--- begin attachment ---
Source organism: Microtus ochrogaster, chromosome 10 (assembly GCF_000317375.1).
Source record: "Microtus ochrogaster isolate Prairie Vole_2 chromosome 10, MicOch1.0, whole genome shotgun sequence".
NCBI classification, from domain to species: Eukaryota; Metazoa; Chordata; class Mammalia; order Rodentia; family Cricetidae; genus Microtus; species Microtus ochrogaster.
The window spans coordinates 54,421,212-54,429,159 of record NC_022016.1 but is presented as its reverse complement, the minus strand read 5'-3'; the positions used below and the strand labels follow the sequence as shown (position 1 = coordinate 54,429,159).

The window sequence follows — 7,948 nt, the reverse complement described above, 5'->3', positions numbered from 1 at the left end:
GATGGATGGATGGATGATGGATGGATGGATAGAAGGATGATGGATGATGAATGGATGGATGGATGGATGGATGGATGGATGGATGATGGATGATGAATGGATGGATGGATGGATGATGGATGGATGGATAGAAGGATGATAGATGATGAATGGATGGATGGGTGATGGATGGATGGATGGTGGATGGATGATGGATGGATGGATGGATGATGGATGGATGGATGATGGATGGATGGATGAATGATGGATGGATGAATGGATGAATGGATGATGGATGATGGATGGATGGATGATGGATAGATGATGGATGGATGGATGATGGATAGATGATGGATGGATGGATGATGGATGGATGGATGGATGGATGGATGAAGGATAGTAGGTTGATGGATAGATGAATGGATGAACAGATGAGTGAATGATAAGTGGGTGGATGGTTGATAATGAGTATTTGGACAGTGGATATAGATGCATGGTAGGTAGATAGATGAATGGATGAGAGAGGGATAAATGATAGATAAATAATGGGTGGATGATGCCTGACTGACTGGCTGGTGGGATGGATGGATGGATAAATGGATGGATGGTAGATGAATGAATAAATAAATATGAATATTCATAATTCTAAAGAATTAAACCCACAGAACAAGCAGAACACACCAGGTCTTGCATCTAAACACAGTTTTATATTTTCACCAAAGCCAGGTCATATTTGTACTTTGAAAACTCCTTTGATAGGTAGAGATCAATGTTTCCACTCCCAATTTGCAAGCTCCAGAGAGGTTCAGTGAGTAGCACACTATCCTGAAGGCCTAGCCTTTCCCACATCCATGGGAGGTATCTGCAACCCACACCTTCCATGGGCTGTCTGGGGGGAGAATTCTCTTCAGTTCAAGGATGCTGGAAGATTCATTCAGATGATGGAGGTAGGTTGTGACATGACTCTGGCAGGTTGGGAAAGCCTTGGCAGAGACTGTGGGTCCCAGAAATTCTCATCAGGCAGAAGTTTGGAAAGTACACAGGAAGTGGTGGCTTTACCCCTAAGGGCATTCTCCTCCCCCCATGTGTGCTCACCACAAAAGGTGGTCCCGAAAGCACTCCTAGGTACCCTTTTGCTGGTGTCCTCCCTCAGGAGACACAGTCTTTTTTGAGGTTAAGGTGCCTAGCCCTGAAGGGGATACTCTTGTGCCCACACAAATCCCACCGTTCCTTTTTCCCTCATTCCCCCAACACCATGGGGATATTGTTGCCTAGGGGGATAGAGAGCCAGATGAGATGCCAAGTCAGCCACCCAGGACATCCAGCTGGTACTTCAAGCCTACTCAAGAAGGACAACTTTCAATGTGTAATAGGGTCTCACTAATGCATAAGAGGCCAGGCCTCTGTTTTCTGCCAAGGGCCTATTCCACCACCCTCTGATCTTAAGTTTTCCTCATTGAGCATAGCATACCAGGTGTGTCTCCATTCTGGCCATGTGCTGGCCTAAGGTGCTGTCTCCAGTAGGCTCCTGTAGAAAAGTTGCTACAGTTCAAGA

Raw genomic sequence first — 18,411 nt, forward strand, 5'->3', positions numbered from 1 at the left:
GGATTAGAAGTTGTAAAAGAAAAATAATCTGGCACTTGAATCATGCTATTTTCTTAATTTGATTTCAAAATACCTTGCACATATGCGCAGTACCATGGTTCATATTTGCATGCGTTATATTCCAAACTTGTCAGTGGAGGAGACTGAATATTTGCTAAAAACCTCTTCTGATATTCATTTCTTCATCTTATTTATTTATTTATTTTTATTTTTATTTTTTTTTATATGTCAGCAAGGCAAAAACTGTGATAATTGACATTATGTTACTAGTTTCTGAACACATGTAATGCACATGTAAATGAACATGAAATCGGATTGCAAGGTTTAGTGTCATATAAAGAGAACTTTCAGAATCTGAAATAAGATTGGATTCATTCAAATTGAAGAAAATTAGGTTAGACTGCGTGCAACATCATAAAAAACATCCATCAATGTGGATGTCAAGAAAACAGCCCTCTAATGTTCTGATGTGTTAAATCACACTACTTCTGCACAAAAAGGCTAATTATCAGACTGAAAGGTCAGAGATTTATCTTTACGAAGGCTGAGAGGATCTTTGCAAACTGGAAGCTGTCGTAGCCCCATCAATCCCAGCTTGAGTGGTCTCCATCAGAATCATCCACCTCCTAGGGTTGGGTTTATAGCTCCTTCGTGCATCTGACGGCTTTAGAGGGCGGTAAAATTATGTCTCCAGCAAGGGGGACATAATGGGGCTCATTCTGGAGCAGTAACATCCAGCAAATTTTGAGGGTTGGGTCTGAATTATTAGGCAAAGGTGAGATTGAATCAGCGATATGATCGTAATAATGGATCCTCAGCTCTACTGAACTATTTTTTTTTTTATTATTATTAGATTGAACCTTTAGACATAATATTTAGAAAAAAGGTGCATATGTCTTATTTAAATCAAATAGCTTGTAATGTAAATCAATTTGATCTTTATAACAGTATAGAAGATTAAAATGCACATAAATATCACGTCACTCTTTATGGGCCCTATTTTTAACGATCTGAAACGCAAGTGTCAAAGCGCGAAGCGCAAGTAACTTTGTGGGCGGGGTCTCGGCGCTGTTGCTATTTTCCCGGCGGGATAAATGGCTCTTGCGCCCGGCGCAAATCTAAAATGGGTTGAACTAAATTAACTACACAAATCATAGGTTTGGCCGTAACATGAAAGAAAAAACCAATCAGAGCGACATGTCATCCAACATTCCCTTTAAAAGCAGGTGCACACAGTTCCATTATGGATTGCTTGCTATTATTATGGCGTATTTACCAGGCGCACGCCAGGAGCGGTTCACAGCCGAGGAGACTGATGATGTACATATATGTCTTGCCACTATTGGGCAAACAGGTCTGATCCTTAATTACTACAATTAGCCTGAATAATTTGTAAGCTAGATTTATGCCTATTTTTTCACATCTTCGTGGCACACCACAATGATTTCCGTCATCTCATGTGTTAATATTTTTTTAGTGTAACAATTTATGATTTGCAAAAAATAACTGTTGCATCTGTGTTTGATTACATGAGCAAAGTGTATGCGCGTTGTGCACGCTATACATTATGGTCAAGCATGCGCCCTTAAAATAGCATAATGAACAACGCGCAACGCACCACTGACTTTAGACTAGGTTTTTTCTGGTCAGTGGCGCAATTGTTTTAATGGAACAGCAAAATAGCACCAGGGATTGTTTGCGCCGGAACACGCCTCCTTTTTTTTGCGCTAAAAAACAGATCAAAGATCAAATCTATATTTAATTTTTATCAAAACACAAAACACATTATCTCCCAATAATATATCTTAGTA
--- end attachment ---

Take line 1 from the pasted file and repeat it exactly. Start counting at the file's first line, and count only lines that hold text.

Source organism: Microtus ochrogaster, chromosome 10 (assembly GCF_000317375.1).